Tuesday, June 24, 2014
Suzanna Walters: "The Tolerance Trap": a sweeping history of views of gay (in)equality
Author: Suzanna Danuta Walters
Title: “The Tolerance Trap: How God, Genes, and Good Intentions Are Sabotaging Gay Equality”
Publication: 2014, New York University Press, ISBN 978-0-8147-7057-3, 330 pages, hardcover, indexed, 4 parts, 11 chapters
Amazon link is here. I reviewed the book from a free sample.
Remember how New Gingrich, back in the 1990s, used to talk about the “distinction” between “tolerating” something and fully “accepting” it. And that something was homosexuality.
In fact, I can recall that in 1995, Gingrich wanted to go back to “asking” in the military, producing an outcry about “forced outings” from ex-servicemembers like Keith Meinhold – I recall that in my AOL inbox. That was shot down, in a time when Bill Clinton’s feeble “don’t ask, don’t tell, don’t pursue” was seen as an advance. Shortly thereafter, in fact, Clinton would issue an executive order protecting gays in civilian jobs requiring high clearances, like at the CIA. Walters covers the debate over gays in the military retrospectively in Chapter 7, called “Homeland Insecurities”, opening Part 3, “Citizen Gay” (and there’s no Rosebud as for “Citizen Kane”).
Maybe I’m off topic here, but I like to give my own recollections and reactions to a book like this. I started my own first “Do Ask, Do Tell” book in the mid 1990s, during the critical period when DADT had started, and SLDN (now called Outserve) was coming into prominence.
The other parts of the book (rather like parts of the Elizabethean theater) tell you how it is set up: Part 1 is “The End of Coming Out?”, Part 2 is “Do these Genes Make Me Look Gay?” and Part 4 is “Escape from the Tolerance Trap”.
In fact, I came out twice. The first time, in 1961, doing so got me thrown out of William and Mary as a freshman. I would go to college at home, then graduate school in Kansas, take the draft physical three times, and actually get myself drafted in 1968, and “serve without serving”, or without the physical sacrifice in Vietnam of others. I would start working, and experience my “second coming” in early 1973, just in time, before my 30th birthday.
So, what is there to “tolerate”? Walters says, on p. 205, “the real lavender threat, perhaps symbolized by marriage but certainly not subsumed by it, is that gay kinship, gay sexual frontiers, gay intimacies will disrupt the norms of heterosexual family life.” There you have it. Gays will provide a distraction (or detraction) for marginal heterosexuals, making them less inclined to maintain the sacrifice that decades of familial intimacy (and the family bed) requires. It’s the sort of thing that doesn’t work unless everybody else has to do it, too (reminds me of the old military draft). In Russia, Vladimir Putin hardly minces words: he fears that homosexual “propaganda” will convince marginal “waverers” not to give the motherland the new babies it needs. I always thought that homophobia had a lot to do with the apparent “refusal” or reproductive duty. But, after all, I’m an only child.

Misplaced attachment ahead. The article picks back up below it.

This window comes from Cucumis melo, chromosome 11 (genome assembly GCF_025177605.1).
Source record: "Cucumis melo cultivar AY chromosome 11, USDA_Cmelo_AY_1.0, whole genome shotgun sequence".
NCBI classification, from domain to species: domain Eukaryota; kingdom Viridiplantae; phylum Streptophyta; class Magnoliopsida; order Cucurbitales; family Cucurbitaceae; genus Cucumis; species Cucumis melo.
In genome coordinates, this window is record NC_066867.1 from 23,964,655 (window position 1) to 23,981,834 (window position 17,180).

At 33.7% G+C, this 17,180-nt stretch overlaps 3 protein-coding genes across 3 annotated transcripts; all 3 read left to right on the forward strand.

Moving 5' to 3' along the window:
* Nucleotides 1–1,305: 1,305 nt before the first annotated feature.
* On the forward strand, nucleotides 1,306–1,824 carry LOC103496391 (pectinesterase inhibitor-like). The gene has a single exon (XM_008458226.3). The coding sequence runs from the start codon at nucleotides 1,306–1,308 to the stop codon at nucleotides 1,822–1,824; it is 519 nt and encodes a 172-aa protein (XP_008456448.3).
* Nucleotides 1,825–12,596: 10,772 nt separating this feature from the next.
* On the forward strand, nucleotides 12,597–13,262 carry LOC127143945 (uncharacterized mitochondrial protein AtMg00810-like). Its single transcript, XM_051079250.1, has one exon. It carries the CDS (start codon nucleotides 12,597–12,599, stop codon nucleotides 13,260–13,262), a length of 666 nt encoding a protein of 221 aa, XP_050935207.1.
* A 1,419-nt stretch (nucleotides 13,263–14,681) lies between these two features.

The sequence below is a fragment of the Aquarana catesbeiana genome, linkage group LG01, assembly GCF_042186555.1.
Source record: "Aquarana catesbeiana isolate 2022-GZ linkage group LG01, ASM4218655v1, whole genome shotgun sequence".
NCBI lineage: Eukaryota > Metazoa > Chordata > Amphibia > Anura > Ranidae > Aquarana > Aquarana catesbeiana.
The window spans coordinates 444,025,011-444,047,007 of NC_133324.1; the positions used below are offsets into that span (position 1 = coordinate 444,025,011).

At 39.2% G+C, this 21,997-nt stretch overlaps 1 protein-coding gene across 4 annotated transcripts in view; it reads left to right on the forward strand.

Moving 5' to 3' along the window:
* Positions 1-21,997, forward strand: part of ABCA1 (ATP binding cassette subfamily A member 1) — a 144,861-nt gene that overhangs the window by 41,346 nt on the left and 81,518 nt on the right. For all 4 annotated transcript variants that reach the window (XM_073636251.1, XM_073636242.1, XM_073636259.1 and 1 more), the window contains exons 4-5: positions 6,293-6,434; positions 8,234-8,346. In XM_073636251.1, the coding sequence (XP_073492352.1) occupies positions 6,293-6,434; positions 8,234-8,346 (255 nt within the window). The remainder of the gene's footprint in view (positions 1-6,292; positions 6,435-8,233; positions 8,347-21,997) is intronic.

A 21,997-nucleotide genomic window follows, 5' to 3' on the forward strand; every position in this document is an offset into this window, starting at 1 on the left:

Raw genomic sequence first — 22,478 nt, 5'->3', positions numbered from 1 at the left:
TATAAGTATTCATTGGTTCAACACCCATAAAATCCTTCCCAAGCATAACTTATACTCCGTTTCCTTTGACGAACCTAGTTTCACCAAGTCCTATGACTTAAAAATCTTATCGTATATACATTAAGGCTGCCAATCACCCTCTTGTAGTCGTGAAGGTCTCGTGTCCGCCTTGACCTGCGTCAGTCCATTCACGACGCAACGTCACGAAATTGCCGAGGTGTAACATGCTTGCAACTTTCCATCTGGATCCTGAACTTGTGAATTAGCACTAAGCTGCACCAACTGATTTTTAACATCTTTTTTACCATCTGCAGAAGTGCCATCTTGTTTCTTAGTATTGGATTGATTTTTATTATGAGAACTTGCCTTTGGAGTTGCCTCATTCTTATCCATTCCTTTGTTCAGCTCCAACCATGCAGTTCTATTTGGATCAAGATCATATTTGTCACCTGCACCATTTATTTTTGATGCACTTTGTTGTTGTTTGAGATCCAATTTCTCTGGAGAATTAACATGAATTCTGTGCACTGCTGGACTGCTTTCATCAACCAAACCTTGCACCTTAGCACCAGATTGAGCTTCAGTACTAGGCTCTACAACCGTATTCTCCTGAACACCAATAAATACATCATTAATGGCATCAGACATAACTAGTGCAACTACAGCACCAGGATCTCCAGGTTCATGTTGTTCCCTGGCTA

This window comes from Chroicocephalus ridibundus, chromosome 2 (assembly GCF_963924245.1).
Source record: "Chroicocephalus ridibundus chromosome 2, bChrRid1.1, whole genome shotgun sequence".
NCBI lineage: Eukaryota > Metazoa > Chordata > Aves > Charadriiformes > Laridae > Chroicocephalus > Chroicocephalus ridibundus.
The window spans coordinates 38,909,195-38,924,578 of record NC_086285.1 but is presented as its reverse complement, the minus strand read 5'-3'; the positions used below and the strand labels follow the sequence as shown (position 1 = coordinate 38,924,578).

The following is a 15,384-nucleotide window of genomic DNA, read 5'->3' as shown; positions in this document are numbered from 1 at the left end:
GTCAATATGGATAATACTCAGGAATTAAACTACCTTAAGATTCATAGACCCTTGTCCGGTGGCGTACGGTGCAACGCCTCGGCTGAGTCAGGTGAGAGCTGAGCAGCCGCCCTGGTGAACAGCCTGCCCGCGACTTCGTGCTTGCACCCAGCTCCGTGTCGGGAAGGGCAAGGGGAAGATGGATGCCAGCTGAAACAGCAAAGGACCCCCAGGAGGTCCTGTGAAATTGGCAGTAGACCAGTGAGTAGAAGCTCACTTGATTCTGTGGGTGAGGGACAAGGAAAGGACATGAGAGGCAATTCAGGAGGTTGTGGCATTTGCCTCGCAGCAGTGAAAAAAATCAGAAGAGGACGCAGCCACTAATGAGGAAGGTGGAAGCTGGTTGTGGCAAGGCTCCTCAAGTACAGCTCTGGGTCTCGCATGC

But in fact the author had a baby and said she always wanted a child, even as a lesbian single mom. I’ll leave the moralizing about the welfare of kids here to others.
Walters does a good job of analyzing the flaws of the “immutability” argument. Not the least of these liabilities was mentioned by GOP Texas governor Rick Perry recently when he made the inevitable metaphor with a genetic inclination toward alcoholism or drug addiction (which is medically true). She also provides a historical perspective on the marriage equality arguments, which have blossomed rather suddenly. In my own day, I just wanted my own life, to be left alone, to live in a slightly separated, if reconciled, dominion – a big city. I didn’t need to have the government of society support a personal relationship; just leave it alone and ratification would come from within.
She mentions the “upward affiliation” issue (actually, that’s a term invented by George Gilder in the 1980s with “Men and Marriage”); she discusses the “reparative therapy” claims of Joseph Nicolosi (one of whose missives is reviewed here Jan. 23, 2009), “So the male homosexual is trying to find his unfulfilled masculinity” (p. 114). So, the logical question of Nicolosi is, “So what? Why is it somebody else’s business?” We know how Putin would answer this. Isn’t admitting psychological “contagion” or temptation just a sign of moral weakness of others? There’s something interesting about her mention of Michael Lindenberger, who confronts us with the idea that we don’t get to choose the personal burdens we will carry in life (that others don’t). Life was never fair.
Her writing style is a lot like mine, particularly the wrote a lot of abstract arguments (regarding gays in the military, workplace fairness and family values as well as my proposed "constitutional amendment" in my first DADT book in 1997)/
She mentions Chandler Burr, whose book “A Separate Creation” created a big stir in the 1990s. Burr has said that he is an assimilationist, but he criticisms of him go beyond that. I have a review of Burr’s novel here September 1, 2010; see also his LCR booklet June 15, 2009.